Art Imitates Life — Sometimes too Well

PUBLISHED: February 22, 2019

The Academy of Motion Picture Arts and Sciences was wise to abandon its notion of a "Popular Picture" award for Sunday’s Oscars, but if organizers wanted a hot new category they might have considered "Best Spitting Image."

Never before have so many acclaimed actors sought to capture not only the style and voice of a real-life character, but also the physical appearance. It goes far beyond makeup—for which there has been an Oscar since 1981—and involves advanced prosthetics and orthodontics, resulting in on-screen images that are virtually indistinguishable from the person being portrayed.

The current raft of look-a-like performances has sent many viewers to Google and YouTube for side-by-side comparisons of the real and the acted. The likenesses are fascinating. But are such precise physical depictions the best way to tell a story on screen—or are they distractions?

Among the many Spitting Image nominees this year would be Christian Bale, for his role as Dick Cheney in the dramatic comedy "Vice," and John C. Reilly, for his portrayal of rotund comic Oliver Hardy in "Stan & Ollie."

But the front-runner in the category is unquestionably Rami Malek for his eerily precise depiction of singer Freddie Mercury from the band Queen in "Bohemian Rhapsody." Even if you don’t watch the film, check out YouTube videos that show, via split-screen, that Mr. Malek and Mercury looked alike, sounded alike and cavorted alike, to a degree rarely seen in biopics.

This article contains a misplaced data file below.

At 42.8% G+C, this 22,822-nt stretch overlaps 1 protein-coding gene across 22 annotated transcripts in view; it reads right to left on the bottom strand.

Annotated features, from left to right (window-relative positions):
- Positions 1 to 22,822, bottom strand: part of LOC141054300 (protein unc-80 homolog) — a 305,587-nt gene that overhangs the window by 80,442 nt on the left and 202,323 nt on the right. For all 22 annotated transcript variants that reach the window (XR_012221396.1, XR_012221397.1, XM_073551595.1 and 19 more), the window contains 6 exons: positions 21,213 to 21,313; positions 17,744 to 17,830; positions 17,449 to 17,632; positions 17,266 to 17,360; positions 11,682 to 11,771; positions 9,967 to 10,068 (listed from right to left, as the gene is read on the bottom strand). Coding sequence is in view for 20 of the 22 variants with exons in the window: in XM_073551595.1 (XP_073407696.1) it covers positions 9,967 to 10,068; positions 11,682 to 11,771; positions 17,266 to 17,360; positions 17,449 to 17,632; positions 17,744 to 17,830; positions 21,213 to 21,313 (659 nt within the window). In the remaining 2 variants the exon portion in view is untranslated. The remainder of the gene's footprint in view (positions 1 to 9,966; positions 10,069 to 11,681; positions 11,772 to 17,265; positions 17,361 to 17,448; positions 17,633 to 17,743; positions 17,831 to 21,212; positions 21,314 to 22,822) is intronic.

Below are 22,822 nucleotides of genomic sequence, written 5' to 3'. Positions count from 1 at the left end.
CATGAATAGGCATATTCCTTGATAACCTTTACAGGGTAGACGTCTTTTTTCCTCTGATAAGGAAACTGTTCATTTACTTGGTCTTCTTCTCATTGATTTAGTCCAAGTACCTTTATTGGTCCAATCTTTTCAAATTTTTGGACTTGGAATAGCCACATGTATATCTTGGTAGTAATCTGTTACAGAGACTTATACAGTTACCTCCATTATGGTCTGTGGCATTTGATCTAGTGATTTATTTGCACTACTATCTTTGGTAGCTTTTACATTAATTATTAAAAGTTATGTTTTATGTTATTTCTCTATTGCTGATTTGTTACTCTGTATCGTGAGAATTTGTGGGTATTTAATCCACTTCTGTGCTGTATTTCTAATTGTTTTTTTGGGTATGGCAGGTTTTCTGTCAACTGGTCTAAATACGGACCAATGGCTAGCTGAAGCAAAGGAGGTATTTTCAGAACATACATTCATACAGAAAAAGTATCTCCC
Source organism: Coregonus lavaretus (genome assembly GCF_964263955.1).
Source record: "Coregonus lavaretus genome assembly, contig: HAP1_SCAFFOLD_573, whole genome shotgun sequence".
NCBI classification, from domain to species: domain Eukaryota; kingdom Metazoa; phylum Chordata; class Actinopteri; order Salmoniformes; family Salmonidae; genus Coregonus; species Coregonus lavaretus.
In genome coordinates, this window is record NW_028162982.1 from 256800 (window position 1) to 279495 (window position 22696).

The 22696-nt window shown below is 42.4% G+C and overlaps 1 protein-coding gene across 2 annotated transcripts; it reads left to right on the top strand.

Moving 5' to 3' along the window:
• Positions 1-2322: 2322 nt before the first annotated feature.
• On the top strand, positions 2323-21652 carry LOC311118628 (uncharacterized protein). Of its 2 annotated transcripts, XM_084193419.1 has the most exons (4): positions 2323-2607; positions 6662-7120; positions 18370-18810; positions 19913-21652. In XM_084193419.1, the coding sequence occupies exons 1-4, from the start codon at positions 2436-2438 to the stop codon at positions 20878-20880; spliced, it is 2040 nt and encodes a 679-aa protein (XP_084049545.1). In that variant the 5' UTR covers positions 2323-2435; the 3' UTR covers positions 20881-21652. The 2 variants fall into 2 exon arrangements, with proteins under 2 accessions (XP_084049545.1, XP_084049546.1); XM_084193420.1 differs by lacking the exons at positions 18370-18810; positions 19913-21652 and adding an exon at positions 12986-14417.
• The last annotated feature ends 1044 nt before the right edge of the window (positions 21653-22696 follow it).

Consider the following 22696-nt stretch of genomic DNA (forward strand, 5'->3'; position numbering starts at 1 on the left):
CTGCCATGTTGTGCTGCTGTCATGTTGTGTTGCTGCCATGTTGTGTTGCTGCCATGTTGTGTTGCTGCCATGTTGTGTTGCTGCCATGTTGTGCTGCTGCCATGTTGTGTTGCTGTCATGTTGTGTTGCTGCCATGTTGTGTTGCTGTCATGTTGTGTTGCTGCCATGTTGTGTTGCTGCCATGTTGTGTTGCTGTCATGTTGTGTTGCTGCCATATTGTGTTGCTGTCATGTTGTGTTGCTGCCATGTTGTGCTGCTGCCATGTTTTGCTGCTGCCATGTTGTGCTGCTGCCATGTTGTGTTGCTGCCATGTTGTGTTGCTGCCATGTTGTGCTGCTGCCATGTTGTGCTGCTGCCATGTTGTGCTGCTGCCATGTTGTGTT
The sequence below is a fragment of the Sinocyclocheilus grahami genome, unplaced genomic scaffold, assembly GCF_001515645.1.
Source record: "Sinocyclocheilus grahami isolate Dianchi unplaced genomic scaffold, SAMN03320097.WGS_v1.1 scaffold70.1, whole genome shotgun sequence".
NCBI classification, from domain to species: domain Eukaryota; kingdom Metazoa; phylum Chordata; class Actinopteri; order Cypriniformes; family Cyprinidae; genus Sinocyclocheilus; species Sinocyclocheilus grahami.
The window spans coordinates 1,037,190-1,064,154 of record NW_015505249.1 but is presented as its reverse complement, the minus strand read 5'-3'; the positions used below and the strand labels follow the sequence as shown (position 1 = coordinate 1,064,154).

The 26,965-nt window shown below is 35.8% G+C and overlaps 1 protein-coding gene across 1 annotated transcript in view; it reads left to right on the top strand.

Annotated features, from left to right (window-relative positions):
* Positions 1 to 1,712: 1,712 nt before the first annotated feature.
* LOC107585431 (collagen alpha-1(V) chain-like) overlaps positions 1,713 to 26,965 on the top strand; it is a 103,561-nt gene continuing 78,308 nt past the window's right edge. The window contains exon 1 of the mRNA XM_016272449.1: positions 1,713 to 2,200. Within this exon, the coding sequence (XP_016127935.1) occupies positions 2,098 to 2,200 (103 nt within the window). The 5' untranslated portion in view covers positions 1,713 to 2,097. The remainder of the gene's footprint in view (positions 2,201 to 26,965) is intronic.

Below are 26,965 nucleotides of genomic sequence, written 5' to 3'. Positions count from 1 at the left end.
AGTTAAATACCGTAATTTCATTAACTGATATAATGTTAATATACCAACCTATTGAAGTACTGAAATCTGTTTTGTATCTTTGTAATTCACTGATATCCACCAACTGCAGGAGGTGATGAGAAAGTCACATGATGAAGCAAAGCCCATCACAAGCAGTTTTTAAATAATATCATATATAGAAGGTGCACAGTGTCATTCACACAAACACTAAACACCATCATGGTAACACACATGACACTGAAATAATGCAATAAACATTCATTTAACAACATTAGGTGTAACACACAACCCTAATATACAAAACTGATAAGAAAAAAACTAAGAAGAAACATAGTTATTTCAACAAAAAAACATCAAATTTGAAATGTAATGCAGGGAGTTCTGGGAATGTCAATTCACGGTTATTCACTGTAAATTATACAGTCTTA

Mr. Malek used a dental appliance to capture Mercury’s distinctive overbite. Mr. Bale gained 45 pounds to mirror Mr. Cheney’s frame. He also shaved his head, bleached his eyebrows and did special exercises to thicken his neck.

But does all this dazzling mimicry miss the point? Most makeup artists concede that if audiences remain too focused on their craft, they’ve probably gone too far.

Mr. Reilly didn’t resort to dangerous weight gain to play Hardy; he strapped on an old-fashioned fat suit. It was convincing enough to earn him a Golden Globe nomination.

Other restrained approaches came this season from Felicity Jones as a young Ruth Bader Ginsburg in "On the Basis of Sex," and Ryan Gosling as astronaut Neil Armstrong in "First Man." Both employed the requisite hairdo and period wardrobe, but neither sought to remold their entire bodies.

Tom Hanks has played many real-life notables, from Walt Disney ("Saving Mr. Banks") to airline pilot Chesley Sullenberger ("Sully"). Mr. Hanks dons mustaches and toupees, but not much more. Visually, he always remains Tom Hanks, yet he is able to transform himself into the character of his choosing.

Back in 1976 Robert Redford and Dustin Hoffman won wide acclaim for their convincing portrayals of Watergate reporters Bob Woodward and Carl Bernstein without any effort whatsoever to replicate their appearance.

The recent interest in biographies and documentaries, coupled with remarkable advances in makeup and prosthetics, might tempt actors and producers to go too far. Replicating a character’s nose and chin is important, but it isn’t more important than capturing his heart and soul. On the big screen, there’s more to believing than just seeing.

(c) Peter Funt. This column originally appeared in The Wall Street Journal.

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